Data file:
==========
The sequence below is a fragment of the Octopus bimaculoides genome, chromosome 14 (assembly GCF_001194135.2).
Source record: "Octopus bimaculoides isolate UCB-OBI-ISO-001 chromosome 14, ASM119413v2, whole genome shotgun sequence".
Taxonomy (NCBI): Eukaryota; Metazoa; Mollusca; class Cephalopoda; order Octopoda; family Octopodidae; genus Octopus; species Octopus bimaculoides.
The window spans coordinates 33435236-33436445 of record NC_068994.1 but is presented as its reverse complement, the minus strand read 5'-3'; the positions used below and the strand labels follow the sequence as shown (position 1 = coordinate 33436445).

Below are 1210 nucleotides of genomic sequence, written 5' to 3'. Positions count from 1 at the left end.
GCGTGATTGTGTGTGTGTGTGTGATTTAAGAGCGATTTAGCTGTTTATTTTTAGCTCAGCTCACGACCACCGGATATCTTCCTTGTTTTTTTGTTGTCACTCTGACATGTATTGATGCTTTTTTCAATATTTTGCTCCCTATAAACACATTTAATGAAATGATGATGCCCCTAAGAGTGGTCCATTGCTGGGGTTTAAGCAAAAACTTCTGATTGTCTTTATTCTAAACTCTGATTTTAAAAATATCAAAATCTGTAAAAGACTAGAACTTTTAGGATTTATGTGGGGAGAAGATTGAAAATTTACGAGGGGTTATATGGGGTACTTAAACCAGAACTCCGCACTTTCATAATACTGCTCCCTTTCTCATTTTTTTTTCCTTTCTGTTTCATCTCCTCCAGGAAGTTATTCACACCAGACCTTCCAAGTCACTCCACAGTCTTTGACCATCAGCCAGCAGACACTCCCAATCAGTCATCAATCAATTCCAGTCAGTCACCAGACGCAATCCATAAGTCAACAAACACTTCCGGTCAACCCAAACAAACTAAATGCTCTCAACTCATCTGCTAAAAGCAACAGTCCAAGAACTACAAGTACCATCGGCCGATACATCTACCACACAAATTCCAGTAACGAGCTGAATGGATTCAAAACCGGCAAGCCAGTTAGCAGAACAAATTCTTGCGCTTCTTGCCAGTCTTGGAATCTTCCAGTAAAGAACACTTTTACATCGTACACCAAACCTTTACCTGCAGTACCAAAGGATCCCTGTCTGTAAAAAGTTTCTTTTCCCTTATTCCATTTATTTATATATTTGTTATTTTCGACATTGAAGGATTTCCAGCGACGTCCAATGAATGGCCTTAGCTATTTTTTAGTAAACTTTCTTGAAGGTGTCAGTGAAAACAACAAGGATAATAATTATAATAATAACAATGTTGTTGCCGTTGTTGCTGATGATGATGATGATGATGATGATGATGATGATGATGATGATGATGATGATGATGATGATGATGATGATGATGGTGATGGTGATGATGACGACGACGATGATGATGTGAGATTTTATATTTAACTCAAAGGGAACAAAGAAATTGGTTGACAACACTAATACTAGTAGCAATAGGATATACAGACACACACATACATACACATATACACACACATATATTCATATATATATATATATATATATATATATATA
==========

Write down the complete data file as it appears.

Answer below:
The sequence below is a fragment of the Octopus bimaculoides genome, chromosome 14 (assembly GCF_001194135.2).
Source record: "Octopus bimaculoides isolate UCB-OBI-ISO-001 chromosome 14, ASM119413v2, whole genome shotgun sequence".
Taxonomy (NCBI): Eukaryota; Metazoa; Mollusca; class Cephalopoda; order Octopoda; family Octopodidae; genus Octopus; species Octopus bimaculoides.
The window spans coordinates 33435236-33436445 of record NC_068994.1 but is presented as its reverse complement, the minus strand read 5'-3'; the positions used below and the strand labels follow the sequence as shown (position 1 = coordinate 33436445).

Below are 1210 nucleotides of genomic sequence, written 5' to 3'. Positions count from 1 at the left end.
GCGTGATTGTGTGTGTGTGTGTGATTTAAGAGCGATTTAGCTGTTTATTTTTAGCTCAGCTCACGACCACCGGATATCTTCCTTGTTTTTTTGTTGTCACTCTGACATGTATTGATGCTTTTTTCAATATTTTGCTCCCTATAAACACATTTAATGAAATGATGATGCCCCTAAGAGTGGTCCATTGCTGGGGTTTAAGCAAAAACTTCTGATTGTCTTTATTCTAAACTCTGATTTTAAAAATATCAAAATCTGTAAAAGACTAGAACTTTTAGGATTTATGTGGGGAGAAGATTGAAAATTTACGAGGGGTTATATGGGGTACTTAAACCAGAACTCCGCACTTTCATAATACTGCTCCCTTTCTCATTTTTTTTTCCTTTCTGTTTCATCTCCTCCAGGAAGTTATTCACACCAGACCTTCCAAGTCACTCCACAGTCTTTGACCATCAGCCAGCAGACACTCCCAATCAGTCATCAATCAATTCCAGTCAGTCACCAGACGCAATCCATAAGTCAACAAACACTTCCGGTCAACCCAAACAAACTAAATGCTCTCAACTCATCTGCTAAAAGCAACAGTCCAAGAACTACAAGTACCATCGGCCGATACATCTACCACACAAATTCCAGTAACGAGCTGAATGGATTCAAAACCGGCAAGCCAGTTAGCAGAACAAATTCTTGCGCTTCTTGCCAGTCTTGGAATCTTCCAGTAAAGAACACTTTTACATCGTACACCAAACCTTTACCTGCAGTACCAAAGGATCCCTGTCTGTAAAAAGTTTCTTTTCCCTTATTCCATTTATTTATATATTTGTTATTTTCGACATTGAAGGATTTCCAGCGACGTCCAATGAATGGCCTTAGCTATTTTTTAGTAAACTTTCTTGAAGGTGTCAGTGAAAACAACAAGGATAATAATTATAATAATAACAATGTTGTTGCCGTTGTTGCTGATGATGATGATGATGATGATGATGATGATGATGATGATGATGATGATGATGATGATGATGATGATGATGATGGTGATGGTGATGATGACGACGACGATGATGATGTGAGATTTTATATTTAACTCAAAGGGAACAAAGAAATTGGTTGACAACACTAATACTAGTAGCAATAGGATATACAGACACACACATACATACACATATACACACACATATATTCATATATATATATATATATATATATATATATA